Beginning Next Week: InsideCounsel will become part of Corporate Counsel. Bringing these two industry-leading websites together will now give you comprehensive coverage of the full spectrum of issues affecting today's General Counsel at companies of all sizes. You will continue to receive expert analysis on key issues including corporate litigation, labor developments, tech initiatives and intellectual property, as well as Women, Influence & Power in Law (WIPL) professional development content. Plus we'll be serving all ALM legal publications from one interconnected platform, powered by Law.com, giving you easy access to additional relevant content from other InsideCounsel sister publications.

To prevent a disruption in service, you will be automatically redirected to the new site next week. Thank you for being a valued InsideCounsel reader!

X

Wall Street traders sue CFTC

Trade groups say new commodity speculation rules are flawed

While the shouts of the Occupy Wall Street protesters continue to echo throughout the financial district, commodities traders are raising their voices to launch their own fight.

On Friday, Wall Street trade groups sued the Commodity Futures Trading Commission (CFTC) in an attempt to block new rules that prevent excessive speculation in markets such as oil and gold. The suit is the first ever filed against a CFTC rule.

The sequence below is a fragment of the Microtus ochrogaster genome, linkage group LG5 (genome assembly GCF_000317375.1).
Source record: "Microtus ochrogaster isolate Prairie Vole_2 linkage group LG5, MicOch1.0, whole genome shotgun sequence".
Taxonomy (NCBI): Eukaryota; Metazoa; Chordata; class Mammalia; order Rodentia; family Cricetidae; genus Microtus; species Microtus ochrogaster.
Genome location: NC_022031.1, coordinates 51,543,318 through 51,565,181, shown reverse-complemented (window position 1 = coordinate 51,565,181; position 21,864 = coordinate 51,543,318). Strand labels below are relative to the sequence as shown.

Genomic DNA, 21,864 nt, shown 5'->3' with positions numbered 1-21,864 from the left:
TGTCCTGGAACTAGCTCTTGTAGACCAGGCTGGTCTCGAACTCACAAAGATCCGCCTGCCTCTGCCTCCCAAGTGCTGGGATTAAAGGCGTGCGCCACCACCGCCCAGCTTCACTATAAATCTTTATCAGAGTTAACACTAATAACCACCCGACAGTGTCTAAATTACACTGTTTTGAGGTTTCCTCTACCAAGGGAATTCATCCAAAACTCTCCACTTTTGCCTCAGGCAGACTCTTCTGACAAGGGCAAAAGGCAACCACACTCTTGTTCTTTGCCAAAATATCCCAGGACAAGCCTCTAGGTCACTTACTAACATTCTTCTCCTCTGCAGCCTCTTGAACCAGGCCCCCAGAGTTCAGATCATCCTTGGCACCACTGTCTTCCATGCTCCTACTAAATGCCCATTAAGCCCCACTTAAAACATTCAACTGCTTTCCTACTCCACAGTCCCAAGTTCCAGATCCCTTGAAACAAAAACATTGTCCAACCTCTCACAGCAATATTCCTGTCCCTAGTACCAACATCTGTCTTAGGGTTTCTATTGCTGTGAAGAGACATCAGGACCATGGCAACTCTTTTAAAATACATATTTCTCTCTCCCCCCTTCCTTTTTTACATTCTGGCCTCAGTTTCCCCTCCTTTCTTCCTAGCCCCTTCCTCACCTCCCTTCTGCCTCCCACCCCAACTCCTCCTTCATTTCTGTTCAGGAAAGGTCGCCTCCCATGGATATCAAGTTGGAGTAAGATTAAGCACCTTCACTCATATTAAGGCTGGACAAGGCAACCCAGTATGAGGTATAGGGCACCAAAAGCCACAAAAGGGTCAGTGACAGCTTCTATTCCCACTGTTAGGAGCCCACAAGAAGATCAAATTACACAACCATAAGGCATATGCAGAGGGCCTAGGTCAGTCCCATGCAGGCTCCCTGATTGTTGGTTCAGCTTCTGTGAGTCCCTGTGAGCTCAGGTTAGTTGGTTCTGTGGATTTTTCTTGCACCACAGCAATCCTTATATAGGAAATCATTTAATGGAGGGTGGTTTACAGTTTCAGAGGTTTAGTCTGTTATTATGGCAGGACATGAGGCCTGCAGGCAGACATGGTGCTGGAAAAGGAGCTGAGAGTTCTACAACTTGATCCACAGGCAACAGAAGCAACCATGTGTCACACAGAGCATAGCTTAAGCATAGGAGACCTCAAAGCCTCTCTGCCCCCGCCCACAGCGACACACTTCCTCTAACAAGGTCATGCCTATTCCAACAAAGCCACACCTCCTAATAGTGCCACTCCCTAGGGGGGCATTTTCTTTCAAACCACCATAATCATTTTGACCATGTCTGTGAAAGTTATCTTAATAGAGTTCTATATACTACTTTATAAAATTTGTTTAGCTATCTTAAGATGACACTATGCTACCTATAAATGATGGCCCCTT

The trade groups, which include the Securities Industry and Financial Markets Association (SIFMA) and the International Swaps and Derivatives Association (ISDA), claim the CFTC’s rule is flawed and unreasonable. Additionally, the trade groups say the CFTC hasn’t conducted an adequate cost-benefit analysis of the “position limits” plan, which the agency passed in October, and caps the number of futures and swaps contracts that a single trader can hold. Traders worry the plan could reduce liquidity and increase market volatility.

“It has the potential to harm markets at a time when they can least afford it,” said ISDA Chief Executive Conrad Volstad and SIFMA President and CEO T. Timothy Ryan Jr. in a statement.

The plaintiffs have petitioned the DC Circuit to hear the case, likely because that court sided with Wall Street in July to quash a Securities and Exchange Commission rule that would’ve made it easier for shareholders to nominate directors to corporate boards.

Read Thomson Reuters for more about Wall Street’s suit against the CFTC.

Ashley Post

Bio and more articles

Join the Conversation

Advertisement. Closing in 15 seconds.